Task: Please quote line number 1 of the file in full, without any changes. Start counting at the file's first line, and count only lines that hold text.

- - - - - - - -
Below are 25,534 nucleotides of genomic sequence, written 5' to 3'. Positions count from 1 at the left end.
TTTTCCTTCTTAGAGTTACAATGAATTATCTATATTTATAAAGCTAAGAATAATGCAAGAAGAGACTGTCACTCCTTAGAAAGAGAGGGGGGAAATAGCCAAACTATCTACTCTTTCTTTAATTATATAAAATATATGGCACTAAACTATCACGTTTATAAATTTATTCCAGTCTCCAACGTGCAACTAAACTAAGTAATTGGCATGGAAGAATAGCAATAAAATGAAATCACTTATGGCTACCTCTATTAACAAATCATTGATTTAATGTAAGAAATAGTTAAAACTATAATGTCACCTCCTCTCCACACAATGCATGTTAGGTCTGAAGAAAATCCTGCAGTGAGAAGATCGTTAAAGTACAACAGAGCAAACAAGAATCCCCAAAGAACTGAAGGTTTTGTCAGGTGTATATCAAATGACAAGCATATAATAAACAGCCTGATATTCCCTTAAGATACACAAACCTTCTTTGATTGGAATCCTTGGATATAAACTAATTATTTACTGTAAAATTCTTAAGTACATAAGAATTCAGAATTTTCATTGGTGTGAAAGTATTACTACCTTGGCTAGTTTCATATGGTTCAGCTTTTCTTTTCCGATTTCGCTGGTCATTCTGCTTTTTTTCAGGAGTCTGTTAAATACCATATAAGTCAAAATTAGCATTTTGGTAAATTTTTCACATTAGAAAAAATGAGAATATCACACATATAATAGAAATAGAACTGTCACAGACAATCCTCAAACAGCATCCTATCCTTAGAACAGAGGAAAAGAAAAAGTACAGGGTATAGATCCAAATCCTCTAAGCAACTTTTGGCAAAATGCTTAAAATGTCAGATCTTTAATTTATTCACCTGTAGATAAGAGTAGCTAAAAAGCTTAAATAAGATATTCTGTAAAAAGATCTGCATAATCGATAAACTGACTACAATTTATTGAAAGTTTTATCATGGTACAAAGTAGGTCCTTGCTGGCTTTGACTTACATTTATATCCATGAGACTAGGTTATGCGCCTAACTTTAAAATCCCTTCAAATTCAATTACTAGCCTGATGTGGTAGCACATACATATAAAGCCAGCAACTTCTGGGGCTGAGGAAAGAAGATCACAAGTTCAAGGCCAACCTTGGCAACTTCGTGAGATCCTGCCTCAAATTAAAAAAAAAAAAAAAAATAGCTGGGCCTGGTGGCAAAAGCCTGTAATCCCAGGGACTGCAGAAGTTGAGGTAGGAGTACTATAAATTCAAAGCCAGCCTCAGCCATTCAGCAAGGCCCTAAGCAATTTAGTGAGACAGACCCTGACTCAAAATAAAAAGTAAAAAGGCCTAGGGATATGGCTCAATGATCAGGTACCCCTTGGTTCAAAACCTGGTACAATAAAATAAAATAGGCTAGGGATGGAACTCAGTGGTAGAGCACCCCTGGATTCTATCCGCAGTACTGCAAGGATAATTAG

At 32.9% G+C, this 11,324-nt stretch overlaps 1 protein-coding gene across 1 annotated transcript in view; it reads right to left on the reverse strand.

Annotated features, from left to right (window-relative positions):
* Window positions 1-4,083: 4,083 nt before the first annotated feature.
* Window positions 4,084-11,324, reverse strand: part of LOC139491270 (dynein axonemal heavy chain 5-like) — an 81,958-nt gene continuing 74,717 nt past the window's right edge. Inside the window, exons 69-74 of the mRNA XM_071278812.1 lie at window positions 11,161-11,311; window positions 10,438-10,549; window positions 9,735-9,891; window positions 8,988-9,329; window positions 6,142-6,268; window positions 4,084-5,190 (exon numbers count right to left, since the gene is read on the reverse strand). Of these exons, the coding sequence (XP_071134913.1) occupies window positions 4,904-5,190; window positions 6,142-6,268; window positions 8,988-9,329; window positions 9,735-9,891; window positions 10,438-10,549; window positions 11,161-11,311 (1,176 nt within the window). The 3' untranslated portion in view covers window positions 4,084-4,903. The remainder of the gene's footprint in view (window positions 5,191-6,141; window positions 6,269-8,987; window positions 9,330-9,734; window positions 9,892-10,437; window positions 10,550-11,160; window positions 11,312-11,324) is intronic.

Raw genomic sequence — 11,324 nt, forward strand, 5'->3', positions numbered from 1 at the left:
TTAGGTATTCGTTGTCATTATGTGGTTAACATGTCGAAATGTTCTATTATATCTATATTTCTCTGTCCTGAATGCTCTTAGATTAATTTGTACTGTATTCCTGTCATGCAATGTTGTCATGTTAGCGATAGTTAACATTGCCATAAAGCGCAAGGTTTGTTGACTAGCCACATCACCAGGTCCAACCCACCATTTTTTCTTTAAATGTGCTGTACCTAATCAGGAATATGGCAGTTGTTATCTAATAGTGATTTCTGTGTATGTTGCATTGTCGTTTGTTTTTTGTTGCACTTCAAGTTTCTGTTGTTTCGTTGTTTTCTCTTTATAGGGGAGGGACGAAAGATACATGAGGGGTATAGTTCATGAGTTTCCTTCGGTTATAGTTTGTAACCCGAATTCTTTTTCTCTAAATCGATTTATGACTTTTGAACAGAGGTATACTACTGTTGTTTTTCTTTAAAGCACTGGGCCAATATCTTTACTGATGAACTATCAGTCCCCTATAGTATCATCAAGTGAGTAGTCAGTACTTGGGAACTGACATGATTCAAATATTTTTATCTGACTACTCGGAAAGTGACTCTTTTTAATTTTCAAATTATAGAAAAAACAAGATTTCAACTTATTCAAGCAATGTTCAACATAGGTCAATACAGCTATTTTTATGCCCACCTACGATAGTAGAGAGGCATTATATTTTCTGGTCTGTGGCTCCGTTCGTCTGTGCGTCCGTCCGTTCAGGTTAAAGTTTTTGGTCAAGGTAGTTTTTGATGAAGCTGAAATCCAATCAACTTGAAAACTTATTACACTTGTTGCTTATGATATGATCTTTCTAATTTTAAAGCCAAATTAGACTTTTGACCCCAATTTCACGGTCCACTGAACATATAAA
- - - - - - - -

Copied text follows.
Below are 25,534 nucleotides of genomic sequence, written 5' to 3'. Positions count from 1 at the left end.